Roger A. Lawes1, Joanne Chai2, Yang Chen1, Randall J. Donohue3, Gonzalo Mata1, Zvi Hochman4, Franz Waldner4, Chris Sharman5, Roger Butler6
1 CSIRO Agriculture and Food, Underwood Ave, Floreat WA 6014, Australia; firstname.lastname@example.org,
2 CSIRO Data61, Underwood Ave, Floreat WA 6014, Australia,
3 CSIRO Land and Water, GPO Box 1700, Canberra, ACT 2061, Australia;
4 CSIRO Agriculture and Food, 306 Carmody Rd, St Lucia QLD 4067, Australia;
5 CSIRO Data61, College Rd, Sandy Bay TAS 7005, Australia.
6 CSIRO Data61, 1 Technology Court, Pullenvale, Qld 4069, Australia.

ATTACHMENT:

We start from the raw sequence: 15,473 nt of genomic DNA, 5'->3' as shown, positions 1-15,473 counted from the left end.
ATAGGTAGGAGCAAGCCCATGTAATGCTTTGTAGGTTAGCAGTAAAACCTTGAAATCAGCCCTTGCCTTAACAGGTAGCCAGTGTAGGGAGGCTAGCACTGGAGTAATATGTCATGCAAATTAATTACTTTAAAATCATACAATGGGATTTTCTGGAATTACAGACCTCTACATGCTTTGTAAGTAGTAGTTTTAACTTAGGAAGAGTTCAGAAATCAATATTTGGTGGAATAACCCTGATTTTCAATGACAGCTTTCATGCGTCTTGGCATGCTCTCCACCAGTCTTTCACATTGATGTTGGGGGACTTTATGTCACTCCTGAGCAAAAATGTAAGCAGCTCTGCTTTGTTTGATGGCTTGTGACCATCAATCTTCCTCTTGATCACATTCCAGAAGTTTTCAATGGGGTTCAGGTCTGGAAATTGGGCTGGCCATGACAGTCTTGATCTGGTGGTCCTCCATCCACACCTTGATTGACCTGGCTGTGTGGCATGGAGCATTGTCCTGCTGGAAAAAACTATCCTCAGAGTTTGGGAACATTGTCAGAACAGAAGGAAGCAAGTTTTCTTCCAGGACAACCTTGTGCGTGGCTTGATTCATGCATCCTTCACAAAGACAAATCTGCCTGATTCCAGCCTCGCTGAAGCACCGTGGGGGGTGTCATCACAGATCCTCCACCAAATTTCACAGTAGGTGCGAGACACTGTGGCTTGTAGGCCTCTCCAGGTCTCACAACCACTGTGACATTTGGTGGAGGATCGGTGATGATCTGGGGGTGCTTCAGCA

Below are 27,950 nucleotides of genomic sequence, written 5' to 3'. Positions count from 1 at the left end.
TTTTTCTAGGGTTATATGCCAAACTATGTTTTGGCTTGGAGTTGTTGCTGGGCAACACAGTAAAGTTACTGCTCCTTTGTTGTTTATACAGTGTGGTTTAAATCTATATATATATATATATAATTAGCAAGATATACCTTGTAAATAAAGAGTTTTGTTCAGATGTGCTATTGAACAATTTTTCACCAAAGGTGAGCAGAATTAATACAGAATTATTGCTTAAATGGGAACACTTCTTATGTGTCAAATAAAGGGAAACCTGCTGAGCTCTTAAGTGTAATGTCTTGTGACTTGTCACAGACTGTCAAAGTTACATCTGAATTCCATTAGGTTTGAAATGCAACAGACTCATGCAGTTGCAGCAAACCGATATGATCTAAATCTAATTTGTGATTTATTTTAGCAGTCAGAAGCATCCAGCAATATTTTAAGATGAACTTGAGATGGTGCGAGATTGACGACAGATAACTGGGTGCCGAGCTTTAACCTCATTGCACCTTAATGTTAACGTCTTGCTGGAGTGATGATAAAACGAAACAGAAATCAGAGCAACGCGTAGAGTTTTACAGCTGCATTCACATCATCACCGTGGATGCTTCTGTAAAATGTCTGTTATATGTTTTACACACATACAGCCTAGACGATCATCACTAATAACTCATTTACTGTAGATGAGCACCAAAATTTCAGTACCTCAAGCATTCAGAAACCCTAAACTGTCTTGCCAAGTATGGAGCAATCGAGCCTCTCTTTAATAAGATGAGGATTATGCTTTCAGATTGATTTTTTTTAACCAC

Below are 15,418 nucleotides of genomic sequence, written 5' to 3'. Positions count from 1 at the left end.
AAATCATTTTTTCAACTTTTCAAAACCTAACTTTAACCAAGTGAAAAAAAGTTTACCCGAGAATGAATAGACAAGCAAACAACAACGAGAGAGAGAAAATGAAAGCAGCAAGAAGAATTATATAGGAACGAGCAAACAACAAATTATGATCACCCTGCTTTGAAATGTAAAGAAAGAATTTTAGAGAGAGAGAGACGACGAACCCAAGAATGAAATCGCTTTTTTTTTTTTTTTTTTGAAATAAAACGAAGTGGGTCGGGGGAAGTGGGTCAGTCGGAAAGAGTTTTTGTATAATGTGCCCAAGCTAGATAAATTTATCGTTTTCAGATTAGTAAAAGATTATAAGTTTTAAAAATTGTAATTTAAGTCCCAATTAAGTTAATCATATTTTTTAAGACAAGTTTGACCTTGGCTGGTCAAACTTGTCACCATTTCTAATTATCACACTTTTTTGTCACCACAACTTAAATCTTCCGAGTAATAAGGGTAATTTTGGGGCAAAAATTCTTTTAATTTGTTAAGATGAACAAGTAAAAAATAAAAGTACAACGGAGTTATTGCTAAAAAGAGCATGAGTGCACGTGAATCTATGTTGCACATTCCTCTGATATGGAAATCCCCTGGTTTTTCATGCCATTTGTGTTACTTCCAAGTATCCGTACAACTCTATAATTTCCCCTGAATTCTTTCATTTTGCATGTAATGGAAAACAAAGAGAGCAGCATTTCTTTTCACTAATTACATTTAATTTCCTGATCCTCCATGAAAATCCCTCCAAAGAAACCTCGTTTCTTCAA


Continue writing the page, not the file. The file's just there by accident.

To successfully assess crop yield across Australia there is a need to monitor what has been sown and its progress as the season evolves. Crop type and species need to be identified at the paddock scale to calculate areas. Crop models then need to be applied to each individual paddock to generate a yield estimate. Finally, the information needs to be packaged at a resolution of interest. To generate state and national scale crop monitoring capability, a co-ordinated, multifaceted data gathering, data training, image capture, data acquisition and crop modelling operations were developed. Crop yield forecasting required new modelling techniques, as existing approaches were overwhelmed by the volume of data. We describe the detailed process of how we monitor and forecast crop production across the Australian landscape. Near real time crop monitoring products are now available across the Australian continent. This paper describes the overarching workflow of crop monitoring, forecasting and data dissemination to assist agribusiness to respond to the prevailing climate.